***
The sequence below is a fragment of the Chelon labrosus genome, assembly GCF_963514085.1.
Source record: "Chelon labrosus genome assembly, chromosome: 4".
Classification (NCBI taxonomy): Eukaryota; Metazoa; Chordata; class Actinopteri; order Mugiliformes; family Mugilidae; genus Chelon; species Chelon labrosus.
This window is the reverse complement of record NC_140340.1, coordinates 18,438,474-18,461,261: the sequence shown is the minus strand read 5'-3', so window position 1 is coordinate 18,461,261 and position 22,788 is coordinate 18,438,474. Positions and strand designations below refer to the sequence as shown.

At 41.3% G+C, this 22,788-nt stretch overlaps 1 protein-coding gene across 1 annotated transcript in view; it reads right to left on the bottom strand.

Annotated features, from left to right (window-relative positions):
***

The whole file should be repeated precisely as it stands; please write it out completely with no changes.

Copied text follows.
The sequence below is a fragment of the Chelon labrosus genome, assembly GCF_963514085.1.
Source record: "Chelon labrosus genome assembly, chromosome: 4".
Classification (NCBI taxonomy): Eukaryota; Metazoa; Chordata; class Actinopteri; order Mugiliformes; family Mugilidae; genus Chelon; species Chelon labrosus.
This window is the reverse complement of record NC_140340.1, coordinates 18,438,474-18,461,261: the sequence shown is the minus strand read 5'-3', so window position 1 is coordinate 18,461,261 and position 22,788 is coordinate 18,438,474. Positions and strand designations below refer to the sequence as shown.

At 41.3% G+C, this 22,788-nt stretch overlaps 1 protein-coding gene across 1 annotated transcript in view; it reads right to left on the bottom strand.

Annotated features, from left to right (window-relative positions):